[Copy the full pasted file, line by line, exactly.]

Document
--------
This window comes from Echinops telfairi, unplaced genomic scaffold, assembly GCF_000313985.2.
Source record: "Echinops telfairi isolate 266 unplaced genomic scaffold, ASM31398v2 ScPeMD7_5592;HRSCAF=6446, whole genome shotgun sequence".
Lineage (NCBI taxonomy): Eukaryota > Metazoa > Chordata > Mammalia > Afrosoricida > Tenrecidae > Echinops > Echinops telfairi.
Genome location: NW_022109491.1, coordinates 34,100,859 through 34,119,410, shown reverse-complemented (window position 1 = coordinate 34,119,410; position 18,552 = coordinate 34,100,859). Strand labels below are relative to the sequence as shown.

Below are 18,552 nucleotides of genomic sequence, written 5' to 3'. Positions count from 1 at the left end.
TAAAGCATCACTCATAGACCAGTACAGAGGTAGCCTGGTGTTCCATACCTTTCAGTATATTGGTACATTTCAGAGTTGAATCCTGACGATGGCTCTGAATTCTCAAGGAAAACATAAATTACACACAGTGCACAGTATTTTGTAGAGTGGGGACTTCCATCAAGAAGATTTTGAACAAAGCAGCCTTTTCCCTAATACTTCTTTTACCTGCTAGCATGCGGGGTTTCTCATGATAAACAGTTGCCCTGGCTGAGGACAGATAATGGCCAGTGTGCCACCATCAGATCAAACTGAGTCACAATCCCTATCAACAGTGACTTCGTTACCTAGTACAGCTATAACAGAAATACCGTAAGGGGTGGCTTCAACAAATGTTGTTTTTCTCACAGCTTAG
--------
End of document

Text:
This window comes from Echinops telfairi, unplaced genomic scaffold, assembly GCF_000313985.2.
Source record: "Echinops telfairi isolate 266 unplaced genomic scaffold, ASM31398v2 ScPeMD7_5592;HRSCAF=6446, whole genome shotgun sequence".
Lineage (NCBI taxonomy): Eukaryota > Metazoa > Chordata > Mammalia > Afrosoricida > Tenrecidae > Echinops > Echinops telfairi.
Genome location: NW_022109491.1, coordinates 34,100,859 through 34,119,410, shown reverse-complemented (window position 1 = coordinate 34,119,410; position 18,552 = coordinate 34,100,859). Strand labels below are relative to the sequence as shown.

Below are 18,552 nucleotides of genomic sequence, written 5' to 3'. Positions count from 1 at the left end.
TAAAGCATCACTCATAGACCAGTACAGAGGTAGCCTGGTGTTCCATACCTTTCAGTATATTGGTACATTTCAGAGTTGAATCCTGACGATGGCTCTGAATTCTCAAGGAAAACATAAATTACACACAGTGCACAGTATTTTGTAGAGTGGGGACTTCCATCAAGAAGATTTTGAACAAAGCAGCCTTTTCCCTAATACTTCTTTTACCTGCTAGCATGCGGGGTTTCTCATGATAAACAGTTGCCCTGGCTGAGGACAGATAATGGCCAGTGTGCCACCATCAGATCAAACTGAGTCACAATCCCTATCAACAGTGACTTCGTTACCTAGTACAGCTATAACAGAAATACCGTAAGGGGTGGCTTCAACAAATGTTGTTTTTCTCACAGCTTAG